The field of proposal writing is a bit of a misnomer in that no degree grants someone the title of, "proposal writer." It is a discipline that is learned from others already working in the field, studying their methods and seeking grants/private funds for small, and sometimes large organizations. These funds can be quite large, and a skilled proposal writer can be in high demand when the money is on the line.
Becoming a Proposal Writer
Volunteer for a nonprofit organization. These are local organizations that do charitable/political/environmental work and seek no financial gain. Ask questions: Who does your proposal writing? How can I help. Let them know proposal writing is something of interest. Learn from already established professionals working for the given nonprofit. Nonprofit organizations depend on public donations and grants to keep running, so the experience of learning from those well versed in writing proposals will be invaluable going forward.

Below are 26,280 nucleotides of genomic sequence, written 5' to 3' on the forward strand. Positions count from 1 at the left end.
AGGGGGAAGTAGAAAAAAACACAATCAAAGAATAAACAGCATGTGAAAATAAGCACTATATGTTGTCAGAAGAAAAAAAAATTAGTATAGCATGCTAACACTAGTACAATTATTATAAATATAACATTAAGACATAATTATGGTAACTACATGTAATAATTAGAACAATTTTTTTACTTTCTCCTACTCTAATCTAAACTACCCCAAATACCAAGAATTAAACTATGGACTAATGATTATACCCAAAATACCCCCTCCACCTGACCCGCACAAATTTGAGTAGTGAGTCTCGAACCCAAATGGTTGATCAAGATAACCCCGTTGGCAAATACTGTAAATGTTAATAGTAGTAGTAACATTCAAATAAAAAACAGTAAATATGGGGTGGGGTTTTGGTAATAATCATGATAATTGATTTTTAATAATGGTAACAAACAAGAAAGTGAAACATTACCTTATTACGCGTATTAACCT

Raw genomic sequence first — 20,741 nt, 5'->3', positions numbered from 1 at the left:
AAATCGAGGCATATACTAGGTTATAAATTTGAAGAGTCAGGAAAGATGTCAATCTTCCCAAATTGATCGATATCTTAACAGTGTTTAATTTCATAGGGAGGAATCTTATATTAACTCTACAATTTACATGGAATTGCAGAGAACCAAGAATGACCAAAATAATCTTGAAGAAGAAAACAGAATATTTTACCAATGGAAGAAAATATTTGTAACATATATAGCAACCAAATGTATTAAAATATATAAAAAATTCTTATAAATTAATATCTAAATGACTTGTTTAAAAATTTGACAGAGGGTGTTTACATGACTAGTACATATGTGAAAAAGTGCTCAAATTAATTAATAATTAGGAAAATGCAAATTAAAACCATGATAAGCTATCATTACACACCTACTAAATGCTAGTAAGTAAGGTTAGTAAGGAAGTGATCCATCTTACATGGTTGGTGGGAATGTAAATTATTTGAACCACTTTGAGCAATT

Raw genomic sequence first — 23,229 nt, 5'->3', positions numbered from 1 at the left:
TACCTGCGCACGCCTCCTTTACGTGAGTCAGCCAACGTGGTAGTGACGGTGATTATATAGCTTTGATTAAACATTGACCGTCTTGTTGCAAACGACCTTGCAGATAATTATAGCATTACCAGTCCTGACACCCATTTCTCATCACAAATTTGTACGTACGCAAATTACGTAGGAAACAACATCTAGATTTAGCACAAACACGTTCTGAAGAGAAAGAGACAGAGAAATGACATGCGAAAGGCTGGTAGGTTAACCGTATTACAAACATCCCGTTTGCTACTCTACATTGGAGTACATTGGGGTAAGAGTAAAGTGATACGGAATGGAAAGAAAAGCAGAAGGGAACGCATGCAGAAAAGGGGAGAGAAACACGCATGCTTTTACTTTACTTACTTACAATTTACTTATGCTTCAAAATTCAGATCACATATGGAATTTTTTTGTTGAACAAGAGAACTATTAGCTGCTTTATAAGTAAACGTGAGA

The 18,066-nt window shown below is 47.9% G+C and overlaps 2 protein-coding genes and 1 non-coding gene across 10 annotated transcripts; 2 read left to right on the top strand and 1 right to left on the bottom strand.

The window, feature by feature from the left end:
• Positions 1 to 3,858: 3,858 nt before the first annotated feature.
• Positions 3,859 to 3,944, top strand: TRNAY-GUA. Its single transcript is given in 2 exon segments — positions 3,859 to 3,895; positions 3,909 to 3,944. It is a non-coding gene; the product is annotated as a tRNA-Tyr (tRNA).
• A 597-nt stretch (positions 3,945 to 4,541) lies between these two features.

Write to the task. A proposal writer must convey their client's ideas and concepts in a clear and compelling manner in order to secure the funds or services the proposal is being written for. Ask the client for specifics about the proposal: Who is the proposal being written for? What need will these funds/services being acquired fulfill? Why does your client deserve them over every other applicant?
Research proposal strategies and opportunities. The majority of proposal goals will have an intricate amount of paperwork in order to successfully submit to a given organization. Do the homework and learn these methods on a case-by case-basis, building a knowledge base. "My first foray into the field came when I was a volunteer...for a non-profit organization," writes Beverly A. Browning in her book "How to Become a Grant Writing Consultant." Although she knew nothing about grants, she researched information on writing a proposal and completed it on her own.